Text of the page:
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Infinity: Painting Operation Icestorm: Part 1

5 Minute Read
Nov 6 2014

I’ve been busy painting up my Operation Icestorm starter for Infinity. Here’s a play by play of a Fusilier.

First I glued him and his arm to an old paint pot, and primed them with Tamiya Fine Surface Primer.

The face is next. Since the people of  Pan Oceania aren’t all Caucasians, I left all the pink flesh tones behind. I start with a basecoat of P3’s Beast Hide, and while it’s still wet I begin shading it with a mix of Umbral Umber and Exile Blue – also P3. I keep a pot of the latter two colors mixed up at all times since this nice navy tone has a lot of uses.

I block out some highlights on the face with Menoth White Highlight.

Then begin blending them into the surrounding area.

Once I have all the skin blended in how I like it’s time to do the eyes. I still hate doing eyes. Just once I’d like to do a pair correctly on the first pass. But every time I more or less end up resorting to the “racoon” method: big white blobs shaped into almonds by adding black followed by eyelids painted over the black leaving a very fine black line between the whites and the eyelids. They almost never end up looking quite right. If I was doing this guy for a competition I’d scrape of the paint with a wire brush and start over, but this is more than adequate for gaming/collecting.

The Fusiliers have some pretty sophisticated armor to get them that impressive arm score of 1. Note these bundles of “muscles” beneath the armor plates. I’m going to go for an nmm effect on these. Guess they remind me a little of some comics I read in the 90’s. I start with an Underbelly Blue base. I add a strip of Thornwood Green shading down the middle leaving a bit of Underbelly along the bottom edge to represent light reflecting up from the ground. A final strip of Menoth White Highlight goes along the top to represent a reflected highlight.

Lets look at the other arm now. To make it look really metallic, I add a thin highlight line of Menoth White Highlight along each strip. Then I blackline all the gaps. Fwiw I never use pure black. I have a pot of black toned with some Bloodstone to give it a slightly warm tone and that’s what I used here.

Now lets talk pants. I start them off with some Frostbite and shade them with some Bloodtacker Brown. The warm/cool of these two colors creates a nice effect I think.


I clean them up a bit and add a bit of final highlighting with pure white – for P3 that means Morrow White.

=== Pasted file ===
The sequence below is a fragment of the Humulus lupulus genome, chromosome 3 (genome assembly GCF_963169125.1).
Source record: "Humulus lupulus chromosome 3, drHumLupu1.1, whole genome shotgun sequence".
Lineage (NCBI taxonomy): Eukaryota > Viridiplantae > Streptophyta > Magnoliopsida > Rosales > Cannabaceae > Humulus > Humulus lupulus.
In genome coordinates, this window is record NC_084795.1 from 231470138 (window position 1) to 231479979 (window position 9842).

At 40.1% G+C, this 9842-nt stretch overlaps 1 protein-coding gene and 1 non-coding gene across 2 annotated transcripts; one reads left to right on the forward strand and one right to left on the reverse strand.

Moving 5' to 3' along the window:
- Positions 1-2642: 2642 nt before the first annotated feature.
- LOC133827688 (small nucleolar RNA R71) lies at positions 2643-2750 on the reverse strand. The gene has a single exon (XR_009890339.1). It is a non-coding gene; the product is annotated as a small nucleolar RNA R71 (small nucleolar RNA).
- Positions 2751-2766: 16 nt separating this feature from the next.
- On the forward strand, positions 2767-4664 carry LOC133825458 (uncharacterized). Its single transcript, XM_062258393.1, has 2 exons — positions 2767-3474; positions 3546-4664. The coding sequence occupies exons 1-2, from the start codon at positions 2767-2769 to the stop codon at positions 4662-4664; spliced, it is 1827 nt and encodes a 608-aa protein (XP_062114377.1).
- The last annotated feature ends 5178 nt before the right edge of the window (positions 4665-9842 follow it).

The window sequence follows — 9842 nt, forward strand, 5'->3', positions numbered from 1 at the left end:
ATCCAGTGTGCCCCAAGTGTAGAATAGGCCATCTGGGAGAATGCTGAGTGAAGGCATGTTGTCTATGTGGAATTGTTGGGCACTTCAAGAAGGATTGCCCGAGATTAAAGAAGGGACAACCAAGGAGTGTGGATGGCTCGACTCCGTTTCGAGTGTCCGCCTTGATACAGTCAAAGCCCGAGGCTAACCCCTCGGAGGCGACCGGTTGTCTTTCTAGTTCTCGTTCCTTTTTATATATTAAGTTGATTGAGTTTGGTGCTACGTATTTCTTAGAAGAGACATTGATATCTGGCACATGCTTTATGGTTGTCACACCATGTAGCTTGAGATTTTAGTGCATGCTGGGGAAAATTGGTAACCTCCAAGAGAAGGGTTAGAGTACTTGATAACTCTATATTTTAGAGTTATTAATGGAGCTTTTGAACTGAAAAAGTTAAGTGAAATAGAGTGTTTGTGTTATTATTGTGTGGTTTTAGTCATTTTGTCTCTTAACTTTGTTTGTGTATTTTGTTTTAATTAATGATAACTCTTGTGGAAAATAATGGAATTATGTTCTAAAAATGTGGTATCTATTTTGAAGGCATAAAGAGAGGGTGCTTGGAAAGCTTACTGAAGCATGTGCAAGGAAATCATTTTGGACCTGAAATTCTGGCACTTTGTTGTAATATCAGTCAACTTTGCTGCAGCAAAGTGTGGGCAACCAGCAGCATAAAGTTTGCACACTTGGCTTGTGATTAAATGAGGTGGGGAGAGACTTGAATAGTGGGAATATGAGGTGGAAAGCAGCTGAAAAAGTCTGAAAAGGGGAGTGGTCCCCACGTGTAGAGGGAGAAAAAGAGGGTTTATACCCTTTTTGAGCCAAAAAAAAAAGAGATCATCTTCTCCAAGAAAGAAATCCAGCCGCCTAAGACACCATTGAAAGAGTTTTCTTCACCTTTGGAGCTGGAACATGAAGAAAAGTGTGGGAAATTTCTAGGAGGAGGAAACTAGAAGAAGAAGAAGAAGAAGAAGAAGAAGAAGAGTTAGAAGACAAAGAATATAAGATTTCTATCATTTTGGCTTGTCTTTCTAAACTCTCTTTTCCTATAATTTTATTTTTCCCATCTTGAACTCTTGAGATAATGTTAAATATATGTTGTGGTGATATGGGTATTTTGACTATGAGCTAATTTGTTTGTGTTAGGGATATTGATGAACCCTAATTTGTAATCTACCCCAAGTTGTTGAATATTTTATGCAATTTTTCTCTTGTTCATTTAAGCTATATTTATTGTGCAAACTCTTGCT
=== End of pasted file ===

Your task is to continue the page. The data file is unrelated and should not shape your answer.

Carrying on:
Since these are bifurcated pants, I’ve decided to do the outer half as a leather. I start them off with Umbral Umber.

These are shaded with that warm black mix I mentioned earlier, and highlighted with Ryn Flesh.

Once I have the pants cleaned up, I move onto the holster, straps, and boots. These begin with that same warm black mix.

That black is blended into the navy tone mix I mentioned earlier. Then Frostbite is blended in to add more highlight.

Final highlight lines of of Frostbite are added along the top and bottom of the strips, before everything is blacklined with the warm black mix.

Finally time for the armor. I start with a basecoat mixed from Battledress Green and Rucksack Tan. I’m going for a far out space metal look here, so watch where the highlights and shadows go.


Shading is added with pure Battledress Green and then Coal Black, which is more of a dark turquoise than a black really.

Then highlights go on: pure Rucksack tan and then some Menoth White Highlight.

Then those thin highlight lines of Menoth White Highlight are added before blacklining. This time the black (Thamar Black is what P3 black is called) is toned with Coal Black. As you can see its this last step that really makes everything feel like metal. Too bad it’s all going to end up covered up when I glue on his gun. Oh well it made for a good tutorial.

So lets look at the step before last, but on the legs this time.

And then with those added highlights. The legs are a trickier shape to pin down, so I don’t think the metal effect works quite as well here.

But I think it worked pretty well on the gun arm.

~That’s it for part 1. Check back soon for part 2.

Ben Williams
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